Fast forward 18 months and those guitar amps are selling for $100,000 because money is almost worthless and you're still only paying $100 per month. Sell them, finish making the payments, and go buy yourself a $10,000,000 loaf of bread.
Ive been reading zerohedge for years and this 'kicking the can down the road' story has been running since 08 along with the biblical crash.

Not saying it won't happen in 2021, but all the predictions so far have been wrong.

Sidenote: the food shortage stories that have been bubbling away for the last 12 months of so, seem to have hit the mainstream in the last few weeks. You can add that to your list of interesting things on the horizon.
 

secretagentdad

Crypto is Mary Kay for “tech people”
BuSo Pro
Joined
Jan 29, 2015
Messages
744
Likes
647
Degree
3
I gonna meme this one last time cuz it’s kinda an understanding shortcut. And I want more people to play with: Ludopolis (it's a resource management game)
 
Last edited by a moderator:

CCarter

Director
Moderator
BuSo Pro
Boot Camp
Digital Strategist
Joined
Sep 15, 2014
Messages
3,376
Likes
7,041
Degree
7
It's starting. It starts with the raw materials, always the lowest common denominators. Those prices increase everything up the chain starts increasing. First up: Wood

Think toys, tables, anything wood touches - several parts of homes use wood, I've never lived in a wooden house, but the roofs of some homes that don't have turrets on top are made of wood. Everything is made of concrete down here because one hurricane and those wooden homes are rubble. See Hurricane Andrew.

LINDON — Demand isn't the only thing driving up the cost of a new home. Out-of-control lumber prices have added tens of thousands of dollars to the price of construction, according to a national analysis.

"It's a unique and unprecedented time," said Caleb Williams, manager of Burton Lumber's Lindon location. "It's a volatile market that changes almost daily."

Williams said he's just as surprised as his customers to see the soaring cost of the lumber.

"We've never seen anything like this and never expected it," he said.

Since April 2020, the spike in lumber prices has increased the price of a new, single-family home by $24,386, according to the National Association of Home Builders.



..

The home building groups blamed the price increase on the "better-than-expected housing demand" during the pandemic and "unprecedented activity by the do-it-yourself segment."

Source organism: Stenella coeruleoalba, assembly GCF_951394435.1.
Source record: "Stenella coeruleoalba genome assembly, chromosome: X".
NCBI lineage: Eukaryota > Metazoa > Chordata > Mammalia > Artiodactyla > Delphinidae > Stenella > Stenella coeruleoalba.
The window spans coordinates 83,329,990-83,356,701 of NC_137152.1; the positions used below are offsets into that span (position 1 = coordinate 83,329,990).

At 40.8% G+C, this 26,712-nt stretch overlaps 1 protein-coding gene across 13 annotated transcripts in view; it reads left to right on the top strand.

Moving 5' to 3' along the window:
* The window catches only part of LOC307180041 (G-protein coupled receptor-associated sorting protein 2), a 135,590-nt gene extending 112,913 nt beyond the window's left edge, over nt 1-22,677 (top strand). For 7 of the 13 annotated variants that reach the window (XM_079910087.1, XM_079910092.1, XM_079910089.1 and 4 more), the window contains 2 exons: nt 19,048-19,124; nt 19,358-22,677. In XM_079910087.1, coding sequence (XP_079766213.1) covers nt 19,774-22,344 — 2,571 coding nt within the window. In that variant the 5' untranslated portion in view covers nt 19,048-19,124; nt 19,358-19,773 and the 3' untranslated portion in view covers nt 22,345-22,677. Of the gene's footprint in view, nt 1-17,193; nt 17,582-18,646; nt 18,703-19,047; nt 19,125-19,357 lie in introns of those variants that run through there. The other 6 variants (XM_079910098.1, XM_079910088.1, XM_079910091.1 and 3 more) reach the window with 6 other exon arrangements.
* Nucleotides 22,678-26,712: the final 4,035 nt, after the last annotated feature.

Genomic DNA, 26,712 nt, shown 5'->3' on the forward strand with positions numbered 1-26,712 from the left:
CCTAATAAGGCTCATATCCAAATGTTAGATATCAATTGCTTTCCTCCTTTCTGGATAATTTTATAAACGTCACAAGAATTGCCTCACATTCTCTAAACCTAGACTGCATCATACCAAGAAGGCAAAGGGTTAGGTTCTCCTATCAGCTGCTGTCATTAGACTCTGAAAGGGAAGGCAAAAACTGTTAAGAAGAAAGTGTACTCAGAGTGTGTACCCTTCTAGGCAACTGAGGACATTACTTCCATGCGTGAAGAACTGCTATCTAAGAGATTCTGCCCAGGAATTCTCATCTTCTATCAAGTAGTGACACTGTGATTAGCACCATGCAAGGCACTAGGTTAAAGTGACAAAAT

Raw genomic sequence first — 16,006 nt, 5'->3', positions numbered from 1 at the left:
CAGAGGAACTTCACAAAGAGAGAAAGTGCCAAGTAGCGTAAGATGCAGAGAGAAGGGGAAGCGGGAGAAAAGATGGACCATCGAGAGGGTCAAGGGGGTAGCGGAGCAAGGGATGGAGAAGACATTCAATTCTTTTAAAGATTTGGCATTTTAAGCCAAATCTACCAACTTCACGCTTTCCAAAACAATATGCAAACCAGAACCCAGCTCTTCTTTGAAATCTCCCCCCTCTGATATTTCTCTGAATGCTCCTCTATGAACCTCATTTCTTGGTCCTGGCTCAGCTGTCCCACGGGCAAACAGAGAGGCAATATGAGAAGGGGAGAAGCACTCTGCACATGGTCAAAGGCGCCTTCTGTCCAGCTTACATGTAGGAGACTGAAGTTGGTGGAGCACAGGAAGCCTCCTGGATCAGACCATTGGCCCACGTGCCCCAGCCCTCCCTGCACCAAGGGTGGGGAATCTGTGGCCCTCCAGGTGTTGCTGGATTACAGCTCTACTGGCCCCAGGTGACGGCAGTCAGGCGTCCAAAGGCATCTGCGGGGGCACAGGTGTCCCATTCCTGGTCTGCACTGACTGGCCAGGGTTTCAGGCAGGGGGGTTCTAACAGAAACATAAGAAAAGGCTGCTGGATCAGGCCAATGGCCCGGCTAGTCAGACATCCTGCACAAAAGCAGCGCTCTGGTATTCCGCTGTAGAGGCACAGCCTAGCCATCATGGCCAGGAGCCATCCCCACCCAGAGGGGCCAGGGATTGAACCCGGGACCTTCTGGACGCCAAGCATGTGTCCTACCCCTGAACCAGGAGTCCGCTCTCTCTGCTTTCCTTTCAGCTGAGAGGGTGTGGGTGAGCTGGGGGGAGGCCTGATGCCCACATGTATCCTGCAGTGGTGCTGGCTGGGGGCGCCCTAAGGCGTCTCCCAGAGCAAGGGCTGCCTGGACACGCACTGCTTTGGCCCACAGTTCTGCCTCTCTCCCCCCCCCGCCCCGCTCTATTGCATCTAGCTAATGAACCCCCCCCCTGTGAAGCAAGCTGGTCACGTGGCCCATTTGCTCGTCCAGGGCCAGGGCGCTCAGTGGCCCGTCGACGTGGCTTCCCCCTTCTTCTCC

Source: 'Unprecedented' lumber prices add $25K to new home cost

"unprecedented activity by the do-it-yourself segment." - Maybe...

More: Russia plans on stopping ALL lumber exports next year - they account for 12% of the global market.

Here is a great comment from Reddit on the subject:

Answer:

1. Supply issues, lumber mills and the supply chain isn't operating at 100% capacity because of Covid.

2. Increased freight prices, because freight isn't operating at 100% because of Covid and there's a lot of delays going around, for instance if a truck has to wait a few hours extra because a mill is running slightly late.

3. Low interest rates and massive amounts of money being pumped in to the economy on top of many people spending far less than usual because bars and travel is closed, this has lead to a bit of a housing boom. When people buy, they renovate.

4.
People are spending more time at home, many working remotely, they have money going unspent, they need something to do with their time so they're taking on projects such as building a new patio or renovating their home.

5. Furniture purchases, again, people are spending more time at home so they have to set up an office at home. That means office desks are pretty much sold out. But when they're spending so much time at home they also invest in furniture to increase their creature comforts a bit.

6. Calamities, you know, California Wildfires and so on. Both disrupting lumber operations and burning down homes meaning those homes have to be re-built.

7. Speculation, people are buying lumber futures and driving the price up because they know there's a supply/demand imbalance.

8. Tariffs, new tariffs on lumber imports from Canada.

So it's more or less a perfect storm of issues all helping drive the lumber price upwards.


Source: What's going on with the price of lumber?